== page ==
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Edinburgh Fringe 2023

Apple of My Eye

Early Moring Productions

Genre: Biographical Drama, Music, Musical Theatre, One Person Show

Venue: C Venues


Low Down

A very quick sketch of the life of the founder of Apple, Steve Jobs, set to minimalist music.


The scene is set with four Apple screens displaying the title of the show in white letters on black screens. A figure in jeans and a black roll-neck sweater taps on each of the four keyboards in front. The screens go black and the lights come up on the stage. More tapping on the keyboards, and the screen displays the year 1955. Steve Jobs, played by Stephen Smith, starts to tell his life story. Him being born, abandoned, and adopted. A picture of Steve Jobs with his adopted father appears on the far-left screen. The character Steve Jobs sings his first song, ‘Chosen’. With the next taps on the keyboards, the year 1962 appears. Steve is seven years old, and a playmate suggests that adoption doesn’t mean he was chosen, but that he was abandoned by his mother. This makes Steve question his identity. The musical stresses the hurt and attributes his difficulties in relationships to this question, despite his adoptive parents’ abundance of love. What the show doesn’t mention is that the Jobs went to court and fought to keep Steve when his biological mother found out that the Jobs weren’t college graduates and wanted the baby moved.

His dad, a mechanic, introduces Steve to the idea of simplicity in form and functionality. This striving for simplicity, which was a guiding force for Steve Jobs in his life and work, is also the concept of this show. Not only is the set of four Apple screens and keyboards simple yet very effective, but the music is also very minimalist. We have little melodic variation, and often the text is delivered in Sprechgesang to a simple electronic backing track. The show feels closer to a play with music than an actual musical.

In 1990, Steve Jobs mentioned in an interview that around the age of 12, he read an article that probably appeared in Scientific American. They measured the efficiency of locomotion of species on planet earth by kcal expenditure getting from point A to point B. While the condor came top of the list and humans, as the crown of creation, were only a third down, humans surpassed the condor in efficiency when they used a bicycle. It showed that humans were tool builders who could amplify their inherent skill set. Steve Jobs took from this that a computer is a bicycle of the mind. This interview is used verbatim in the show and becomes a theme to which it returns again and again.

Steve Jobs referred to taking LSD as a ‘profound experience’, and much is made of this in the show. Here, Joel Goodman, who wrote lyrics and music, could have turned the Scientific American article into a psychedelic inspiration that led Jobs to found Apple. However, we see four different kaleidoscopes turn and create endlessly new shapes in various colours on the screens, while Steve sits on the ground and trips unconvincingly. The kaleidoscopic colours seem a bit of a ’70s cliché. The music, however, could have made much more of his experience and maybe helped to transport the audience as well. As it stands, it falls flat and on the night I was in, it even produced giggles from some embarrassed younger audience members.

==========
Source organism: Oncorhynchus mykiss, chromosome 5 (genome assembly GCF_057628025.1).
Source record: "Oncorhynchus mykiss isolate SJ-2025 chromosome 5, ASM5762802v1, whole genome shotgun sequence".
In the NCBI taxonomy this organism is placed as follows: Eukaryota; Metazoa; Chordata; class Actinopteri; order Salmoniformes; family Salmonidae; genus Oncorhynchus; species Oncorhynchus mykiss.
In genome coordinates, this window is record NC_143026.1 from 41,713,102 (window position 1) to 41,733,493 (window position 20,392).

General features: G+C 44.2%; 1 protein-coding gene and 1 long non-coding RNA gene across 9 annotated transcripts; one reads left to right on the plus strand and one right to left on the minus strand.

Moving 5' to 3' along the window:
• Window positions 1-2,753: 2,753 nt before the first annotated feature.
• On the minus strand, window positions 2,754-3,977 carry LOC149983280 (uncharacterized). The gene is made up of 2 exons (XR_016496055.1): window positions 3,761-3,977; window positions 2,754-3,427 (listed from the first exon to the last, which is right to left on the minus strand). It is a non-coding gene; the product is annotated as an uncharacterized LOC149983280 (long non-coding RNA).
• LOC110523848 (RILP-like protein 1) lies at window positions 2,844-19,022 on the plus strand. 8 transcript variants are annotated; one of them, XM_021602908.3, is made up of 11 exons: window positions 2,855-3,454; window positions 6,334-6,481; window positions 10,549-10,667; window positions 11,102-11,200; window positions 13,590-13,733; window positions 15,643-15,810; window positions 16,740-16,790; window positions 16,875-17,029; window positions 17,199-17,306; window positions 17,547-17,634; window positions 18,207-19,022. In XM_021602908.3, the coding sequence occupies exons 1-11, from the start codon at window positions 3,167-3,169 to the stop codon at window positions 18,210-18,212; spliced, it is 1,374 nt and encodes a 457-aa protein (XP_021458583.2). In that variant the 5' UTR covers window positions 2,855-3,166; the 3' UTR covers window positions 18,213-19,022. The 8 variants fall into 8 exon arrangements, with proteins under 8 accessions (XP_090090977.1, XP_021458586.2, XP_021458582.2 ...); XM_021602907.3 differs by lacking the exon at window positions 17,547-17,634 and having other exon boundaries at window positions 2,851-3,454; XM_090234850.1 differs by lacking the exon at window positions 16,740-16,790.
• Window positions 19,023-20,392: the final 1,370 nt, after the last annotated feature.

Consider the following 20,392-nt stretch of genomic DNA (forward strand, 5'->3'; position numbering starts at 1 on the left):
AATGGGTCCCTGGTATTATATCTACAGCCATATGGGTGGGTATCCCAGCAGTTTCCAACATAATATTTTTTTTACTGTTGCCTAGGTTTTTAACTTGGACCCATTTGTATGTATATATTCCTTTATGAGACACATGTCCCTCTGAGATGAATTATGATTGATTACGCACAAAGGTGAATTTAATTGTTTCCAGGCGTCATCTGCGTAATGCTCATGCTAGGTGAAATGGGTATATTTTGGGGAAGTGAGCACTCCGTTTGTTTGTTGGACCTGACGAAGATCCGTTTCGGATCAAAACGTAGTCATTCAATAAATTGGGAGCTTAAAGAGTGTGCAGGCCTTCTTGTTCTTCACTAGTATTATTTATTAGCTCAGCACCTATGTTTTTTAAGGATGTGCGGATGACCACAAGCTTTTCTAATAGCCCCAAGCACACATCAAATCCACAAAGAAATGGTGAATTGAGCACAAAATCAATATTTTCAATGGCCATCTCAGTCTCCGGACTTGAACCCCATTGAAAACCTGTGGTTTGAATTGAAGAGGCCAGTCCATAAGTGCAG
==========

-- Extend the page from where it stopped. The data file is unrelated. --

We learn about Jobs dropping out of college, which was paid for by his biological parents. While this is true, the show gives no explanation as to why the mother who apparently so carelessly abandoned her child then pays for his education. The true story is that his Catholic biological mother, a graduate, was forced to give him up, as she wasn’t allowed to marry his Muslim biological father, a Syrian PhD student.

Steve takes up calligraphy as it is ‘beautiful, historical, and artistically subtle’. The music at this point becomes very serial and reminds a bit of Philip Glass. As Steve Jobs’ love for Bach is well known and even mentioned a few times in this show, it might have been a good idea to write this section as a fugue, a musical form that is also ‘beautiful, historical, and artistically subtle’.

Jobs discovers Buddhism, and here the composer uses cultural references very well. Drumming and chanting create an eerie soundtrack to this scene. Most of Jobs’ lines are spoken, with the odd line sung to music that has a certain urgency.

We follow Jobs’ internal cleansing with his explanation of his strict vegan diet, which at least borders on an eating disorder if not crosses the line. The scene has a feeling of ridicule and feels insensitive. It went down well with the younger members of the audience, though.

Apple is founded, and a whirlwind of information follows. There is so much to Steve Jobs’ life that there isn’t really much time to stop and sing. There are few tunes in this production and hardly any points where the character Jobs halts and reflects, i.e., does the thing that really works in a musical.

The only number that stood out for me is ‘I’m back’, after Jobs returns to work at Apple. It is a cheesy show tune made even more fun with various colour slides popping up on the four monitors. Surprisingly this is more psychedelically than the LSD trip.

The show ends with the line ‘I am sorry I wasn’t there – I wish I had more time, now it is too late!’ and four muted interviews from different decades playing on a loop on the four monitors. This is a nice touch, showing the drastic physical change of Steve Jobs.